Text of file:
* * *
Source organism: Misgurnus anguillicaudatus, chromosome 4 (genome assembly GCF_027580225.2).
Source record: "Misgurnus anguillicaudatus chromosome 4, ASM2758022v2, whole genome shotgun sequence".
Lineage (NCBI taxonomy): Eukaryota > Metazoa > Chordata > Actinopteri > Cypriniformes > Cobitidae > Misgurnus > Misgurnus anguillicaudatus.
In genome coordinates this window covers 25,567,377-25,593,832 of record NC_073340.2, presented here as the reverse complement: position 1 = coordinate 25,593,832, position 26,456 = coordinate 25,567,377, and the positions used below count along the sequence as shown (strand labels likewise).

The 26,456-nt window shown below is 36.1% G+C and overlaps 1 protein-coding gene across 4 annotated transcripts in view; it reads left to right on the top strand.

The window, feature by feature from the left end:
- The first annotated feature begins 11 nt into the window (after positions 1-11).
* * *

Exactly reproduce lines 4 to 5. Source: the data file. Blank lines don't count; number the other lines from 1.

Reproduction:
In genome coordinates this window covers 25,567,377-25,593,832 of record NC_073340.2, presented here as the reverse complement: position 1 = coordinate 25,593,832, position 26,456 = coordinate 25,567,377, and the positions used below count along the sequence as shown (strand labels likewise).

The 26,456-nt window shown below is 36.1% G+C and overlaps 1 protein-coding gene across 4 annotated transcripts in view; it reads left to right on the top strand.